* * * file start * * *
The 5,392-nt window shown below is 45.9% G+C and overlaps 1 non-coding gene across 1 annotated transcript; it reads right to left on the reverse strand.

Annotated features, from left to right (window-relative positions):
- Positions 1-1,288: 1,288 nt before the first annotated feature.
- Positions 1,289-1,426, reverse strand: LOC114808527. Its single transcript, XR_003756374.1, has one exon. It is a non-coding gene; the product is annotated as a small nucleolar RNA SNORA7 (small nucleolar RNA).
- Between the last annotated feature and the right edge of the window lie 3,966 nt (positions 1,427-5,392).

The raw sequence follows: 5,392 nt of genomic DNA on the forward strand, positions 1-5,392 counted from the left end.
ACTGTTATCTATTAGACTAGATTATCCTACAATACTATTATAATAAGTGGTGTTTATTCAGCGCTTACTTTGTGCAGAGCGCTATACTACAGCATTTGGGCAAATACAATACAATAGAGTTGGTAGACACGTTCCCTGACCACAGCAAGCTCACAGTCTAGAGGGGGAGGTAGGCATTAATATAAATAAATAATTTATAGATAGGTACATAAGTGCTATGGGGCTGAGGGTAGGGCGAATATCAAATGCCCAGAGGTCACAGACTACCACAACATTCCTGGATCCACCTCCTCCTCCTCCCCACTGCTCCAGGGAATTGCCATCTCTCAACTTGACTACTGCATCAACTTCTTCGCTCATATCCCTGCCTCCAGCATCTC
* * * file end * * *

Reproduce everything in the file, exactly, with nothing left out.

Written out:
The 5,392-nt window shown below is 45.9% G+C and overlaps 1 non-coding gene across 1 annotated transcript; it reads right to left on the reverse strand.

Annotated features, from left to right (window-relative positions):
- Positions 1-1,288: 1,288 nt before the first annotated feature.
- Positions 1,289-1,426, reverse strand: LOC114808527. Its single transcript, XR_003756374.1, has one exon. It is a non-coding gene; the product is annotated as a small nucleolar RNA SNORA7 (small nucleolar RNA).
- Between the last annotated feature and the right edge of the window lie 3,966 nt (positions 1,427-5,392).

The raw sequence follows: 5,392 nt of genomic DNA on the forward strand, positions 1-5,392 counted from the left end.
ACTGTTATCTATTAGACTAGATTATCCTACAATACTATTATAATAAGTGGTGTTTATTCAGCGCTTACTTTGTGCAGAGCGCTATACTACAGCATTTGGGCAAATACAATACAATAGAGTTGGTAGACACGTTCCCTGACCACAGCAAGCTCACAGTCTAGAGGGGGAGGTAGGCATTAATATAAATAAATAATTTATAGATAGGTACATAAGTGCTATGGGGCTGAGGGTAGGGCGAATATCAAATGCCCAGAGGTCACAGACTACCACAACATTCCTGGATCCACCTCCTCCTCCTCCCCACTGCTCCAGGGAATTGCCATCTCTCAACTTGACTACTGCATCAACTTCTTCGCTCATATCCCTGCCTCCAGCATCTC